Opinions heard on the subject of money and the economy often seem uninformed or absurd. For a great book about money and monetary theory, I would strongly recommend Money: The Unauthorized Biography by Felix Martin, a 2014 book from Alfred A. Knopf. This book might just please students of history and finance and others who might already be familiar with one theory or another about the origins of money and ways of managing a monetary system. These and other readers might benefit from a readable account of these theories up to the current time and what they might have to say about the recent financial crisis and its roots in theory and practice.

Martin is critical of mainstream finance as well as orthodox macroeconomics, and friendly to points of view related to Hyman Minsky’s financial fragility hypothesis and other truly monetary forms of economics. The latter were introduced to the civilized world by John Maynard Keynes, Bagehot, Wynne Godley, James Tobin, our own Randy Wray, and others sometimes mentioned in this blog. But as the new book shows, their intellectual roots in monetary thought go deeper into the centuries. Martin’s accounts seems fair all around. I think it will be one of those books that offers almost everyone who reads it something surprising and of interest.  Nonetheless, the book is one of those many signs of widespread recognition that Keynes’s monetary production theory and related points of view offer a vantage point that the mainstream missed, helping to bring on the financial crisis. It is a fascinating and lucid read.

(By the way, the New York Times Book Review ran a favorable review earlier this year in an edition that covered many titles related to the theme of money–some not so good.)

As you may have guessed, I have been doing some reading of new books from a summer trip to my local bookstore and hope to get to more of them in posts in the near future.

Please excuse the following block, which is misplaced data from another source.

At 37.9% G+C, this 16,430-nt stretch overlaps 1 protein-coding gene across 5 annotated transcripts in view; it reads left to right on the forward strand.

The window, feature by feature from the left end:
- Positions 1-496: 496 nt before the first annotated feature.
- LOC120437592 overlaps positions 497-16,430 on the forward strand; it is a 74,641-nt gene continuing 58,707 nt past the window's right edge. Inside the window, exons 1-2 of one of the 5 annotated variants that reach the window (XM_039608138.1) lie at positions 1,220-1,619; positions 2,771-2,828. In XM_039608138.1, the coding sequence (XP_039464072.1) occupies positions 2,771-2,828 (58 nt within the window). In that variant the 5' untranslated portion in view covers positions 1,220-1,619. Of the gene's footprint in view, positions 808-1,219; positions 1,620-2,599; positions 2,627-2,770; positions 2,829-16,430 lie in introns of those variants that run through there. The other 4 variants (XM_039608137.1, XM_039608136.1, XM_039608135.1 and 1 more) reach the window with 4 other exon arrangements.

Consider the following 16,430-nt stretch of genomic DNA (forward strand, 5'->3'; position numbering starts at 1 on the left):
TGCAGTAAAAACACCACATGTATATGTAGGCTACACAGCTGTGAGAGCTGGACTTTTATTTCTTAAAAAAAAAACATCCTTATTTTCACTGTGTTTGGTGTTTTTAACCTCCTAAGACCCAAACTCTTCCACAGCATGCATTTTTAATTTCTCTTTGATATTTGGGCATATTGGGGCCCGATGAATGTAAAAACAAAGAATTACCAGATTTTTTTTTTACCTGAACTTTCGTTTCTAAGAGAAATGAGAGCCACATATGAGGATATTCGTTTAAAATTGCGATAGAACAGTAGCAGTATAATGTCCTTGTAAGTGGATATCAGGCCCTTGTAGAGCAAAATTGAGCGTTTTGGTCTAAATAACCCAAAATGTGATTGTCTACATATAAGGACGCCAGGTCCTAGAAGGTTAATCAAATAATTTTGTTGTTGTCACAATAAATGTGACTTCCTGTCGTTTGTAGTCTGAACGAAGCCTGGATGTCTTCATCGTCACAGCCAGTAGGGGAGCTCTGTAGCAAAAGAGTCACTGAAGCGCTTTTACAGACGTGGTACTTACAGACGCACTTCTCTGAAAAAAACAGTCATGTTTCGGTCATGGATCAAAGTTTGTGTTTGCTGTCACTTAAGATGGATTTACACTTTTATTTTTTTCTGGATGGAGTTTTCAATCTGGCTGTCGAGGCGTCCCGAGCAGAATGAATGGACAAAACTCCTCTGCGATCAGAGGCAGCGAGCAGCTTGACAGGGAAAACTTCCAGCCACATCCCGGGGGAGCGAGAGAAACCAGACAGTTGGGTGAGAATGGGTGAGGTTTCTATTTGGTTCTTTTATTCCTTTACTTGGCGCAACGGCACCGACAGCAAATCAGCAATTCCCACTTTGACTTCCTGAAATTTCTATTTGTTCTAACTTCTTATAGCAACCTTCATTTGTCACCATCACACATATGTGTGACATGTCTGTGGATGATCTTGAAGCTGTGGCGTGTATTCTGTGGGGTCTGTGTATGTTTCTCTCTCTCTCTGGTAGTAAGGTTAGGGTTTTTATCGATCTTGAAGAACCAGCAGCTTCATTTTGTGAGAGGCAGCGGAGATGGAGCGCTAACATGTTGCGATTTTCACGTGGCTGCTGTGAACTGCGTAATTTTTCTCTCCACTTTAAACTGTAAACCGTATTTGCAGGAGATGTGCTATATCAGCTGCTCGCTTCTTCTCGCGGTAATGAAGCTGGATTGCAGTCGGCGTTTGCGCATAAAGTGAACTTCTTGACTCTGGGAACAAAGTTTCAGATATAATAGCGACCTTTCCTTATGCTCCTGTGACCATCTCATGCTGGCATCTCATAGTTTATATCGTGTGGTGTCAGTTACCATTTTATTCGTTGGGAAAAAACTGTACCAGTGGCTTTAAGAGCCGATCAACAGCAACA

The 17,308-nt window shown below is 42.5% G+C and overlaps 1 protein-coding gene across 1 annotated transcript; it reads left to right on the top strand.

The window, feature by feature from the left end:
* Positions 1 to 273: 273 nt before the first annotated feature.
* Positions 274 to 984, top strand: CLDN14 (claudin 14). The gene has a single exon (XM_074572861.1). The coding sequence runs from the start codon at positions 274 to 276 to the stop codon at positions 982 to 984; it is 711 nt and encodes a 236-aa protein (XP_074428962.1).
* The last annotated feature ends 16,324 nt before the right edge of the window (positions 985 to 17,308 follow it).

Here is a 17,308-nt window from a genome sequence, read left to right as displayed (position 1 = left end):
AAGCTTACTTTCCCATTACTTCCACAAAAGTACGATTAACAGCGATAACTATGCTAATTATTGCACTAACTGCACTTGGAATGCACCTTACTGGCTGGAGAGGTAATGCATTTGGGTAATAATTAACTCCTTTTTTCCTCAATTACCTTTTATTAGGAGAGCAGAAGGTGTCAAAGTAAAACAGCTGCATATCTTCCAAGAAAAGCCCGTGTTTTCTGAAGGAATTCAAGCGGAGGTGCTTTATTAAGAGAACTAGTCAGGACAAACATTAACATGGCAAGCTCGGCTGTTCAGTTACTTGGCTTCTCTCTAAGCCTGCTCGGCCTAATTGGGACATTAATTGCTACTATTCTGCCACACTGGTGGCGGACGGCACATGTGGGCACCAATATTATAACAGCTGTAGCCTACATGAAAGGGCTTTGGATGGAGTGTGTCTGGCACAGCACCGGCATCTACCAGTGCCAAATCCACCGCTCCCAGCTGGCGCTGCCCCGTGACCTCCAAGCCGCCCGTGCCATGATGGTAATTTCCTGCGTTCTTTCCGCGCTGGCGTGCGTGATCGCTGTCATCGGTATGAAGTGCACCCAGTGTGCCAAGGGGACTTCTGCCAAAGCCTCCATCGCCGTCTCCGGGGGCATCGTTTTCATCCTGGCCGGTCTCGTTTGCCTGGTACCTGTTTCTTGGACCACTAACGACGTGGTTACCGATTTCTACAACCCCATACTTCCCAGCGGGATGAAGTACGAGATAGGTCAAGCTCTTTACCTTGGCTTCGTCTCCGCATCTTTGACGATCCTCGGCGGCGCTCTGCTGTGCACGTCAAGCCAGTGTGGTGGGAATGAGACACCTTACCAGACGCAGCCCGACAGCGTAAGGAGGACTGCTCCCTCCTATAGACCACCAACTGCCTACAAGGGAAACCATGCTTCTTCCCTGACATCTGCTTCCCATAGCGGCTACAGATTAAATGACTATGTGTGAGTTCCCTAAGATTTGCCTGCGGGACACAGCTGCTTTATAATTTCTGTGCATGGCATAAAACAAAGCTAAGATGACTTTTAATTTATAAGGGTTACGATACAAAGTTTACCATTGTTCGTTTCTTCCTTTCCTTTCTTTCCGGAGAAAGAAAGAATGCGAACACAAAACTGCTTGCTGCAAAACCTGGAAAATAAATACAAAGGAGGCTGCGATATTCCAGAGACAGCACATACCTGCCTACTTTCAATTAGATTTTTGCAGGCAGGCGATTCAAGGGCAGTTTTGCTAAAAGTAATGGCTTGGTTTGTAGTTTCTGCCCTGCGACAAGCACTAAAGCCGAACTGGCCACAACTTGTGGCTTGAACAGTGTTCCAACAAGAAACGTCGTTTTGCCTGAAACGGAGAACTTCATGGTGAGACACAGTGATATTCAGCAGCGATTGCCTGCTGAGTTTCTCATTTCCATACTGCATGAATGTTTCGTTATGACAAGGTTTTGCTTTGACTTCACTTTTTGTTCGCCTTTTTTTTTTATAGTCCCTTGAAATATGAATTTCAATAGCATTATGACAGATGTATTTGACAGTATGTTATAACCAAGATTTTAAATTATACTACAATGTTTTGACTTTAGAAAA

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It’s Official: Too Big to Fail Is Alive and Well

L. Randall Wray | August 6, 2014

Thank heaven for Tom Hoenig, the only proven-honest central banker we’ve got. Yes, I know he’s moved on from the KC Fed to serve as Vice Chairman of the FDIC. He actually might do a lot more good over there, anyway.

In recent months, we’ve heard how Wall Street’s Blood-sucking Vampire Squids have reformed themselves. They no longer pose any danger to our economy. They’ve written “living wills” that describe how they’ll safely bury themselves without Uncle Sam’s help next time they implode.

You see, it doesn’t matter that they remain big—indeed, the biggest behemoths are much bigger than they were before they caused the last Global Financial Crisis. They are no longer “too big to fail” because they’ve all got plans to unwind their dangerous positions when stuff hits the fan.

This is very important to Wall Street and Washington because Dodd-Frank requires downsizing and simplification of the Vampire Squids if they remain a threat.

Big financial institutions that are highly interconnected can cause a relatively small problem with one bank’s assets to snowball into a national and international crisis that forces Uncle Sam to intervene to bail-out the miscreants.

We know that the biggest half-dozen US banks are huge and have highly interconnected balance sheets. We know they have legacy garbage on their balance sheets, and they are creating massive quantities of new trashy assets every day they remain open.